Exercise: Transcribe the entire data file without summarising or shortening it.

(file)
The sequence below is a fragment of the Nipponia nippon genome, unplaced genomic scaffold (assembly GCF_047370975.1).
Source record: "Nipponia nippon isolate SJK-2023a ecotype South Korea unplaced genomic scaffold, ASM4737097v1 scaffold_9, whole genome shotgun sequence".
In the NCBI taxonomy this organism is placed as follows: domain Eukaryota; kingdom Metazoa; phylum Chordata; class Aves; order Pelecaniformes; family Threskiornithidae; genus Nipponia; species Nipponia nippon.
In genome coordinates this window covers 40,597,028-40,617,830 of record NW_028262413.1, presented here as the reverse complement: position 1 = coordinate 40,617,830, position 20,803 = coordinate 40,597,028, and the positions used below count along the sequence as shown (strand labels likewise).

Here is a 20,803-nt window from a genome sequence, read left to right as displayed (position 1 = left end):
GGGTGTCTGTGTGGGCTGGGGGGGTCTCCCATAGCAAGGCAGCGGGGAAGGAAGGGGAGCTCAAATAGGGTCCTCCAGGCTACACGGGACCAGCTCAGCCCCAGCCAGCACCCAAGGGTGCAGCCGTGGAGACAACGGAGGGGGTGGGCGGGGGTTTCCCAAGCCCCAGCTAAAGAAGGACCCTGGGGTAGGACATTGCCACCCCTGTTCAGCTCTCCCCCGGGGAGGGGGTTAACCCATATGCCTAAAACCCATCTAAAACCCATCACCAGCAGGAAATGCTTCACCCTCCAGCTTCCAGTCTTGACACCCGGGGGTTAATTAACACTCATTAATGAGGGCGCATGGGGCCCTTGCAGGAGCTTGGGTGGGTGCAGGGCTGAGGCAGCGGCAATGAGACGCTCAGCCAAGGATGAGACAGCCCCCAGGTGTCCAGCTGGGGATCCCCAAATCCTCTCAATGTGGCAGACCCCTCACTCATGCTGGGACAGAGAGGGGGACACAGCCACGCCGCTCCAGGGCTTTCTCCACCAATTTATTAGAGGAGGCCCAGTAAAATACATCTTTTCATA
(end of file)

The sequence below is a fragment of the Nipponia nippon genome, unplaced genomic scaffold (assembly GCF_047370975.1).
Source record: "Nipponia nippon isolate SJK-2023a ecotype South Korea unplaced genomic scaffold, ASM4737097v1 scaffold_9, whole genome shotgun sequence".
In the NCBI taxonomy this organism is placed as follows: domain Eukaryota; kingdom Metazoa; phylum Chordata; class Aves; order Pelecaniformes; family Threskiornithidae; genus Nipponia; species Nipponia nippon.
In genome coordinates this window covers 40,597,028-40,617,830 of record NW_028262413.1, presented here as the reverse complement: position 1 = coordinate 40,617,830, position 20,803 = coordinate 40,597,028, and the positions used below count along the sequence as shown (strand labels likewise).

Here is a 20,803-nt window from a genome sequence, read left to right as displayed (position 1 = left end):
GGGTGTCTGTGTGGGCTGGGGGGGTCTCCCATAGCAAGGCAGCGGGGAAGGAAGGGGAGCTCAAATAGGGTCCTCCAGGCTACACGGGACCAGCTCAGCCCCAGCCAGCACCCAAGGGTGCAGCCGTGGAGACAACGGAGGGGGTGGGCGGGGGTTTCCCAAGCCCCAGCTAAAGAAGGACCCTGGGGTAGGACATTGCCACCCCTGTTCAGCTCTCCCCCGGGGAGGGGGTTAACCCATATGCCTAAAACCCATCTAAAACCCATCACCAGCAGGAAATGCTTCACCCTCCAGCTTCCAGTCTTGACACCCGGGGGTTAATTAACACTCATTAATGAGGGCGCATGGGGCCCTTGCAGGAGCTTGGGTGGGTGCAGGGCTGAGGCAGCGGCAATGAGACGCTCAGCCAAGGATGAGACAGCCCCCAGGTGTCCAGCTGGGGATCCCCAAATCCTCTCAATGTGGCAGACCCCTCACTCATGCTGGGACAGAGAGGGGGACACAGCCACGCCGCTCCAGGGCTTTCTCCACCAATTTATTAGAGGAGGCCCAGTAAAATACATCTTTTCATA